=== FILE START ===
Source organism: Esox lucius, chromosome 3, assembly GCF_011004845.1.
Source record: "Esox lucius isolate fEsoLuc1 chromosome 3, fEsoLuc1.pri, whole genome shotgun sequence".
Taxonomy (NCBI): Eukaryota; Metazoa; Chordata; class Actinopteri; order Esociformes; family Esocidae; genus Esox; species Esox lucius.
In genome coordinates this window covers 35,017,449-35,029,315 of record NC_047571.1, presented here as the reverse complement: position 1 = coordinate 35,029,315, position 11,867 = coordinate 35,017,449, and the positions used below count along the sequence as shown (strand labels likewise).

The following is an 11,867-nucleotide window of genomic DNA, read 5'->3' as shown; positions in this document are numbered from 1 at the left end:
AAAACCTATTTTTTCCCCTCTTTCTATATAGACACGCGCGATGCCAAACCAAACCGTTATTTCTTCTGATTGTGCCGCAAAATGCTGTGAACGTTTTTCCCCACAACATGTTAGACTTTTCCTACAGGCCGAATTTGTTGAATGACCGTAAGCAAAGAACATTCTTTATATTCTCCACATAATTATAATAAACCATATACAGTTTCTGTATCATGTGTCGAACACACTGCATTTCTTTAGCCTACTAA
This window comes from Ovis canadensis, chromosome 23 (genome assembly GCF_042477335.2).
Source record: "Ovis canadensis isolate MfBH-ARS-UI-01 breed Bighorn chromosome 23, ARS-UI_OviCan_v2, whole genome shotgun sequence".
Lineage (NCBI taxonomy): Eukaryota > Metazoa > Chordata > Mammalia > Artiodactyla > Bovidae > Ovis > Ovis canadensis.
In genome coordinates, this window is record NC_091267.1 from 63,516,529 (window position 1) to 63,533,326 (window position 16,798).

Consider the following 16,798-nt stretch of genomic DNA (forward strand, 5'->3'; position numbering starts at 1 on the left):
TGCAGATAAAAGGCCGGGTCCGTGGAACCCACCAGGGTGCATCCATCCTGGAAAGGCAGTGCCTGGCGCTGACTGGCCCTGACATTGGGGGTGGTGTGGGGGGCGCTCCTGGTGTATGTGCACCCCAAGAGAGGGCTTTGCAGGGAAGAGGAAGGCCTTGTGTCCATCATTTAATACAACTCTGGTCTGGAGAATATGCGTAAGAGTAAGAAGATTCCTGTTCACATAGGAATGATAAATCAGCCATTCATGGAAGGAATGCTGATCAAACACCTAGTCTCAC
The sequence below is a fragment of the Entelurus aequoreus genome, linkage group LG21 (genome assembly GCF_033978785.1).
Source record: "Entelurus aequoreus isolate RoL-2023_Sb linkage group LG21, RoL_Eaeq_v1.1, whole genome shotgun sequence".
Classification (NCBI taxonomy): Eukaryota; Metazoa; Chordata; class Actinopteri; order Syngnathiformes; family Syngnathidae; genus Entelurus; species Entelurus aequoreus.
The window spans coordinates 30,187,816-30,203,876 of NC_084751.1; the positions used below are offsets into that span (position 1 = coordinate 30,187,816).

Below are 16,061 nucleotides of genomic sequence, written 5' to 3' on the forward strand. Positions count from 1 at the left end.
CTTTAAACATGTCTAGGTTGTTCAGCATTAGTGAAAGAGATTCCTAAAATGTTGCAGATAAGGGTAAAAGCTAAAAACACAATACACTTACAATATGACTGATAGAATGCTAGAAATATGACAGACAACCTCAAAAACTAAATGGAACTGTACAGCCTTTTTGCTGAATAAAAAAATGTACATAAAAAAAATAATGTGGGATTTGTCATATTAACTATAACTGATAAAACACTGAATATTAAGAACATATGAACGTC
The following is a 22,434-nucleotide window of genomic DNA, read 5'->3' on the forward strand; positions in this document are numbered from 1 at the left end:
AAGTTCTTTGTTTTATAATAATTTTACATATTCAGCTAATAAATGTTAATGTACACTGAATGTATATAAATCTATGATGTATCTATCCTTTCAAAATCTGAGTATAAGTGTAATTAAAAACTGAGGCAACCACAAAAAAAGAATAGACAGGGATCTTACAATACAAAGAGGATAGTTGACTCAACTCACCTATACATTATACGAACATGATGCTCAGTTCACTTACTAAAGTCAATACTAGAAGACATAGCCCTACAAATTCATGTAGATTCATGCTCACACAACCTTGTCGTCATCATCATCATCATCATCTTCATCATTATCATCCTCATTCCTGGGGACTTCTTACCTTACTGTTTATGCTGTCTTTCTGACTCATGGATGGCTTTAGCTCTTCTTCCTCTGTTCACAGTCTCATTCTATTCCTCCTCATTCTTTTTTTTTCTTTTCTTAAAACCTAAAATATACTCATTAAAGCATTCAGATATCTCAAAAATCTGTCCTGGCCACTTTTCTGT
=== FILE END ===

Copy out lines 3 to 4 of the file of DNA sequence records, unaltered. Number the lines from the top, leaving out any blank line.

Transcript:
Taxonomy (NCBI): Eukaryota; Metazoa; Chordata; class Actinopteri; order Esociformes; family Esocidae; genus Esox; species Esox lucius.
In genome coordinates this window covers 35,017,449-35,029,315 of record NC_047571.1, presented here as the reverse complement: position 1 = coordinate 35,029,315, position 11,867 = coordinate 35,017,449, and the positions used below count along the sequence as shown (strand labels likewise).